The taste of liquid metal. Such an odd taste. Distinct. Strong. Almost tangy.
A fizzle in her nose. A small gush of water escaped her right nostril. Then came the tangy metallic taste in her mouth.
She hunched forward and cusped her hands below her nose to catch the waterfall of blood.
“No, it can’t be.” She pleaded aloud.
She jogged to the sink and saw the blood fall from her hands and into the bowl. Just a small red splatter. No much. But just enough to incite a level of fear that reached into her chest and slithered its way into her gut.
“No, no, no.”
The cold water from the sink was soothing against her face. Watching the blood fall into the drain was soothing. But her fear of cancer was not.
“God, please.” She pleaded at her reflection in the mirror.
“You know you have it. You read the demographics. A young, Asian female, with two lymph nodes on her neck presents with nosebleeds. What does she have? Oropharyngeal cancer.” She thought.
She massaged the two small lymph nodes, trying to squeeze them away.
“God, please. I don’t want to have cancer. I don’t care what the CT of my neck said. I need you to clear me. I need to go to this ENT appointment and be cleared. My family needs me.” She was on her knees.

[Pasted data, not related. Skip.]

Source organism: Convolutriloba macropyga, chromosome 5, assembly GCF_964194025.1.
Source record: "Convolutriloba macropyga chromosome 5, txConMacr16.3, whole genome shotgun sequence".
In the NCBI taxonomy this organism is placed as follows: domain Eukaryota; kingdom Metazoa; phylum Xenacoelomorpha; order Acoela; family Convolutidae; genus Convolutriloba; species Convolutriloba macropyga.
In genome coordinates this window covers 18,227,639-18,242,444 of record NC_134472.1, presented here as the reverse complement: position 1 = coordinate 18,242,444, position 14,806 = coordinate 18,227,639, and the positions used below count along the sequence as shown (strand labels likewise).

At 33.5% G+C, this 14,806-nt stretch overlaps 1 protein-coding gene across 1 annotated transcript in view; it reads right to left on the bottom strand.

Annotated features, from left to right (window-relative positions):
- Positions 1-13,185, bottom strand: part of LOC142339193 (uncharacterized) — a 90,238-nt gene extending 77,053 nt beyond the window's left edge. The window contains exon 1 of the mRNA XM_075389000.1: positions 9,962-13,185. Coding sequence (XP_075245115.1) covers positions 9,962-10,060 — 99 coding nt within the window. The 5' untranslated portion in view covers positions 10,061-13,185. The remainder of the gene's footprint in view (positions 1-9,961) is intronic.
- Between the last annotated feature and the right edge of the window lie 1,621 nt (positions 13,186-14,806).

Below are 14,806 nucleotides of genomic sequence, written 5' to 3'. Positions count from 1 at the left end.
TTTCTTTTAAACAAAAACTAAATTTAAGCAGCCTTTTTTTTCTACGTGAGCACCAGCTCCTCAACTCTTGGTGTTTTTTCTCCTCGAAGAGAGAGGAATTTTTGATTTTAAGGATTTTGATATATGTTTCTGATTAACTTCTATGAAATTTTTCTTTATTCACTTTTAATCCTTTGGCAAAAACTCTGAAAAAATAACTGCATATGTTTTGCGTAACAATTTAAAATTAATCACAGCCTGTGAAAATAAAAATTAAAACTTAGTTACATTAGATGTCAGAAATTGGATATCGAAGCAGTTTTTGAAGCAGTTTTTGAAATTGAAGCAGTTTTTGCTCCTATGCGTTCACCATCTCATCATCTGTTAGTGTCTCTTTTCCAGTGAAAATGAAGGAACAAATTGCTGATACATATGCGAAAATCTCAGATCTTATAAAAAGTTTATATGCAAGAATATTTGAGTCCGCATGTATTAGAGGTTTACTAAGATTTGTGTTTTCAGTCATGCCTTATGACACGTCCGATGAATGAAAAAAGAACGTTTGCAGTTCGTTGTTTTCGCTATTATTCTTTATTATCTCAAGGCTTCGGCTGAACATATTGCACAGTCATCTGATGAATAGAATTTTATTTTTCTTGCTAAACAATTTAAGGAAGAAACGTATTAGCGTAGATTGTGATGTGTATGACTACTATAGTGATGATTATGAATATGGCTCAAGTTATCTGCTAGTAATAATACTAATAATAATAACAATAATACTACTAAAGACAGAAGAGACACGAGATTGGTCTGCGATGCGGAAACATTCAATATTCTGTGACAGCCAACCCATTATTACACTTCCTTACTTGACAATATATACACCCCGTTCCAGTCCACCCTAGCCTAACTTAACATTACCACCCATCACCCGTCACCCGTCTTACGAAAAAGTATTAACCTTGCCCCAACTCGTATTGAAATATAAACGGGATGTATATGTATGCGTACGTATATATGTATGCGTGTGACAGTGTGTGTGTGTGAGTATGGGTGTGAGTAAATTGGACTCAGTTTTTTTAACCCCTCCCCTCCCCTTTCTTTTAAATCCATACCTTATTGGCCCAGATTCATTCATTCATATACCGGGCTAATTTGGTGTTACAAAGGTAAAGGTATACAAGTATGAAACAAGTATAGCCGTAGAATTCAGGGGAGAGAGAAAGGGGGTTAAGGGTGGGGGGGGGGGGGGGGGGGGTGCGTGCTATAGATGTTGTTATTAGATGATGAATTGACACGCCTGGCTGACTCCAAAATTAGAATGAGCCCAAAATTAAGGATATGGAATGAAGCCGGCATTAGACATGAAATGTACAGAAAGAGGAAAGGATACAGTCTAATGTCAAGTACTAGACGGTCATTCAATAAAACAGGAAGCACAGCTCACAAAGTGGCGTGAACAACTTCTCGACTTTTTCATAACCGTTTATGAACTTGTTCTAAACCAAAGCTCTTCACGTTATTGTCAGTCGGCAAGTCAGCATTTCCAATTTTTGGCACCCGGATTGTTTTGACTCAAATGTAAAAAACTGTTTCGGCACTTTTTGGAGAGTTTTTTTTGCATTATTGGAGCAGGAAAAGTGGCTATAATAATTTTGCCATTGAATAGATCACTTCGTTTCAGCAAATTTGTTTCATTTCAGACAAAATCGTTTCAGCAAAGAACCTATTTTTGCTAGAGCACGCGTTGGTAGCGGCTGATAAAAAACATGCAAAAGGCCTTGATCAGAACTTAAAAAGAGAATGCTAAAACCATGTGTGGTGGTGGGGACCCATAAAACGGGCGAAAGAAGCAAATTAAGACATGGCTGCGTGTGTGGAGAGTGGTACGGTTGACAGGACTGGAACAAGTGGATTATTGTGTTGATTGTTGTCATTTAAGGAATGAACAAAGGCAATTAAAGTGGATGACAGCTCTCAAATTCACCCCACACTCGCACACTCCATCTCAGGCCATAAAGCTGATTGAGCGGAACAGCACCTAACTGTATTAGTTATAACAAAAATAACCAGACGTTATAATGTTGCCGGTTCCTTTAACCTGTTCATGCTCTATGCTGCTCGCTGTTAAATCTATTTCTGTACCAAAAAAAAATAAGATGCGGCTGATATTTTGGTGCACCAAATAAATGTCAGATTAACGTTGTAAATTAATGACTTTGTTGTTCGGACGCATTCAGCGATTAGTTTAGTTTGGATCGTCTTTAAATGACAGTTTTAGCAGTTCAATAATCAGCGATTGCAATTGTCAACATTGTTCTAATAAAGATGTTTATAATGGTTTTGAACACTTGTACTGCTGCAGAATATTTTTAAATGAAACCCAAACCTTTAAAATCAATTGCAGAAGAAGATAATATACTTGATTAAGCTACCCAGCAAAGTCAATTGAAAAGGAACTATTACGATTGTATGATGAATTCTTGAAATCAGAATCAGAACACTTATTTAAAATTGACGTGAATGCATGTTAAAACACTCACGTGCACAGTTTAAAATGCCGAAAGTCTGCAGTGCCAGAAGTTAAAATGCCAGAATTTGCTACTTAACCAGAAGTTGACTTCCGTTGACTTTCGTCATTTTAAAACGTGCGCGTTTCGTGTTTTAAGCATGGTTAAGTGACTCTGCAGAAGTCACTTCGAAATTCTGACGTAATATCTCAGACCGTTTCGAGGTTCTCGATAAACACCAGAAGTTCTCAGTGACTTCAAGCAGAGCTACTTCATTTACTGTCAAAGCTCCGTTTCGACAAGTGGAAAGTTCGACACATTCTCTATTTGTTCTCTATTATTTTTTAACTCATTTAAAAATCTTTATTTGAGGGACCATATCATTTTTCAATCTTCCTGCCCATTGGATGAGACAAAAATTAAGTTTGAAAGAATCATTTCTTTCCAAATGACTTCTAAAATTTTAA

Salt this time. She tasted the saltiness of her tears as she leaned her head against the cabinet and listened to the water run.
She spent two months on her knees.
She spent two months catching and cleaning nosebleeds.
She spent two months re-reading her CT scan results, warning her of a possible cancerous mass in her throat.
She spent two months in fear.
But she also spent two months in prayer.
When she had a nosebleed, she prayed.
When she felt another lymph node pop up, she prayed.
When she awake at 2am with nightmares of her wasting away from chemotherapy and radiation, she prayed.
When fear told her death was coming, she prayed.
Because it was all she had. Prayer.
And on the day of her ENT appointment, she prayed every second of every minute that she waited in the lobby.
When she was told to hold still while the camera entered her nose and traveled down her throat, she prayed.
And when the doc said, “You’re fine. There’s no mass or sign of anything cancerous”, she finally breathed.
Because her prayers were answered.
Then, the lymph nodes disappeared, the nosebleeds stopped, and she finally breathed.
And what did she do next? She prayed.
I am a Physician Assistant. I am a devout Christian.
This was my story of how strong, focused, and fervent prayers overcame my fear and the devil’s attack on my health.
Because even in medicine, prayer works.